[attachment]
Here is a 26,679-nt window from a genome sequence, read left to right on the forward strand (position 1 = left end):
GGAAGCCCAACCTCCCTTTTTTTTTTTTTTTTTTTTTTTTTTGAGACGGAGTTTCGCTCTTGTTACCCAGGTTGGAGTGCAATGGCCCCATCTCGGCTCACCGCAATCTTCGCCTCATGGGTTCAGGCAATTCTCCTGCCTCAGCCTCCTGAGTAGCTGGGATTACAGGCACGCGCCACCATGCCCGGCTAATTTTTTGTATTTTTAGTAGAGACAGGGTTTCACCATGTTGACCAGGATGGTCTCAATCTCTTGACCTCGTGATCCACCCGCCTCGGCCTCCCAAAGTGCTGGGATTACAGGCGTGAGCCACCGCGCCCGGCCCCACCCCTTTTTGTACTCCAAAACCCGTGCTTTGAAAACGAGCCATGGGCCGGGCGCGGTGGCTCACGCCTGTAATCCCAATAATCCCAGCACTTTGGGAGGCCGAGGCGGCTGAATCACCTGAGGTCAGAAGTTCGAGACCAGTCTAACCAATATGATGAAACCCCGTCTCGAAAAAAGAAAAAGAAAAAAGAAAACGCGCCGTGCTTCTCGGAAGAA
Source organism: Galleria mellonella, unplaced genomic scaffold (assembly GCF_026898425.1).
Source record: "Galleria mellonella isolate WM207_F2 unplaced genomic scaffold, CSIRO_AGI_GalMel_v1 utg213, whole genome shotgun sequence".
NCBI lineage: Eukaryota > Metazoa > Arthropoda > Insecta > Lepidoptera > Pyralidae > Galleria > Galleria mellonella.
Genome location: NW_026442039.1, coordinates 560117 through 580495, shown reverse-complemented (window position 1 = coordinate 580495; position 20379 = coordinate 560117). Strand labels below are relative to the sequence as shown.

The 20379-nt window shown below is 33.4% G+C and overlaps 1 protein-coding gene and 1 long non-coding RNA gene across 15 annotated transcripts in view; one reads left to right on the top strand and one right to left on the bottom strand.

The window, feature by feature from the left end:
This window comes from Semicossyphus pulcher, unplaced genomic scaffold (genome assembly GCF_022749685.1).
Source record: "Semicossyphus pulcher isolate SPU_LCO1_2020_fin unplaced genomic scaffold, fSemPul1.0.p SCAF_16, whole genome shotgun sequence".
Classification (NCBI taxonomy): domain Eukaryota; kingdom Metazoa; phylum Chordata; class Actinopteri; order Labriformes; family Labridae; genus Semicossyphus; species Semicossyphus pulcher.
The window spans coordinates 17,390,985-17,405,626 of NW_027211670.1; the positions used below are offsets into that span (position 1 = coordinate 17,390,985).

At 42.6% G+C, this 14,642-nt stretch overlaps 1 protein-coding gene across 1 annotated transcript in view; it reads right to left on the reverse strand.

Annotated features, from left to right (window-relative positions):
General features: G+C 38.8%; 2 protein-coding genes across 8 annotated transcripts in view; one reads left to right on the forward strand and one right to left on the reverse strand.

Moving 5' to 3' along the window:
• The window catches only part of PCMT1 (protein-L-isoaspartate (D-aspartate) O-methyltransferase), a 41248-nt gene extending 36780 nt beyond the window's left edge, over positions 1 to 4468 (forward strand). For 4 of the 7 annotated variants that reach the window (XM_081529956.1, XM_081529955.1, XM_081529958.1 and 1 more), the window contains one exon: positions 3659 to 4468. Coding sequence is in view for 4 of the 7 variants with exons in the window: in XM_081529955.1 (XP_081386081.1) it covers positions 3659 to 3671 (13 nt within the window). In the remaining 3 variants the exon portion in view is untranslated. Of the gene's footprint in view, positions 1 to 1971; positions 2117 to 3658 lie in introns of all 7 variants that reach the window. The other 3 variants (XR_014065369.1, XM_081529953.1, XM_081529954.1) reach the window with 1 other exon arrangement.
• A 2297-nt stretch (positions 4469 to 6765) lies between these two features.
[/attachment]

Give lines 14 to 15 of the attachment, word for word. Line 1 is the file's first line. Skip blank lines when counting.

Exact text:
Annotated features, from left to right (window-relative positions):
General features: G+C 38.8%; 2 protein-coding genes across 8 annotated transcripts in view; one reads left to right on the forward strand and one right to left on the reverse strand.